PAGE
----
In Conversation with Michelle Hua

Michelle Hua, Founder & CEO of Made With Glove, speaker and consultant, is based in Newcastle UK. Michelle helps highly skilled tech entrepreneurs, senior executives and employees make their next career move to the UK without the need for a company sponsorship.  She also consults for companies, organisations and individuals by helping them solve their business innovation challenges, look for new opportunities and connect them with her extensive network in digital technologies. You can visit Michelle’s website at www.michellehua.co.uk, follow her on Twitter, and connect with her on Linkedin.

Made With Glove is such an innovative idea with a feminine focus. Have you always been interested in technology? When did you decide to combine that with fashion?

Thank you for your kind words. My interest in technology came about when I entered and subsequently won a wearable technology hackathon in Manchester in 2014.  Made With Glove was born as a result and we are now developing wearable tech heated gloves.  I was really surprised to see how much technology can enhance our lives and play a part in innovation and product development. Combining it with fashion was just my own way of understanding how I could add my experience and personality into building my product.

I’ve always been interested in fashion, working at a department store in Australia for 10 years for brands such as Levis, Polo Ralph Lauren and couture designers.  It gave me real life experience of understanding that customers are extremely fashion conscious when it comes to picking and choosing what they put on, when and why they make their purchasing decisions. Digital technology such as e-commerce stores, the rise of the millenials and mobile phones have since come into play and has completely changed the retail experience.  This proves just how disruptive technology can be. Google “fashtech” and you’ll find interesting content, new innovative products, collaborations and emerging technology that has only appeared in the last 5 years.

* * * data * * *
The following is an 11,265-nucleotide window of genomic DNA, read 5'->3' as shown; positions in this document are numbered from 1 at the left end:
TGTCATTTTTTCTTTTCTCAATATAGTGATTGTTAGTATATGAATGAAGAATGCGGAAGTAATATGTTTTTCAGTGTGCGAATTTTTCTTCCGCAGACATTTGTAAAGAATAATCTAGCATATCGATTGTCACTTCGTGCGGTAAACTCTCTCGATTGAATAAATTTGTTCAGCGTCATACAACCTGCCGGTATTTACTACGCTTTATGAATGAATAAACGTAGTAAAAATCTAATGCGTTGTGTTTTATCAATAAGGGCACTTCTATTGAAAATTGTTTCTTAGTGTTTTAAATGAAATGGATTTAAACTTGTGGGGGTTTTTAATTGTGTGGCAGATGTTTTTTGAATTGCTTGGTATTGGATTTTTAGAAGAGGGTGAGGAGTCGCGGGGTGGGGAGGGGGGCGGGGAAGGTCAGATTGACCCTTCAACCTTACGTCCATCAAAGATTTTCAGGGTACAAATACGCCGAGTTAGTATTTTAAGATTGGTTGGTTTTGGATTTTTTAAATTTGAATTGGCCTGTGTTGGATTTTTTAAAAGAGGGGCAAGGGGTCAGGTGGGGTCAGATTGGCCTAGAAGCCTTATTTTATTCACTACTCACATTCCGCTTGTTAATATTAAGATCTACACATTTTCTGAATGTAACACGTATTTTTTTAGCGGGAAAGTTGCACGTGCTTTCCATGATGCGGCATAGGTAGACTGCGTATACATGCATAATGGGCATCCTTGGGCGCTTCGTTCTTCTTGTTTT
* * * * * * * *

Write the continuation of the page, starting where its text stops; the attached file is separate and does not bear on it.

What is your advice to women and girls wanting to go into a career in STEM, or into a field that doesn’t have a lot gender diversity?

My background is in the legal profession and there weren’t many role models for young female lawyers back then.  I worked mostly with men, which I didn’t think about too much at the time because I was so focussed on climbing the corporate career ladder, learning about the law and being the best lawyer I could be for my Partners and clients. I also didn’t think I could do anything about it because it was just the way it was.  Senior female lawyers were very rare and female Partners were never around because they too were trying to maintain their own work life balance.

Now that I’ve had that experience and started my 2nd career in another male dominated industry, I now know that I can do something about it.  The rise of the internet has made it so much easier for me to have a voice and to connect with likeminded people and make an impact.  

I am now a strong advocate for diversity in STEM. My advice is to be a STEM Ambassador, get involved with STEM networks and seek support and mentorship from those who have been there particularly those who are a few years ahead of where you want to be.  Attending events and meeting people in the industry makes you feel less alone and more supported. I am a volunteer for Inspiring Your Future, She Says Manchester and a STEM Ambassador so that I can make an impact in the STEM community.

Can you tell me about #TechNationVisa and how you became involved?

The Tech Nation Visa is a tech visa that allows non UK/EU people the right to live and work in the digital technology industry in the UK. It is only granted to 200 people each year who show “exceptional talent” in digital technology.  I was very fortunate and humbled to have received the exceptional talent endorsement and visa in 2016.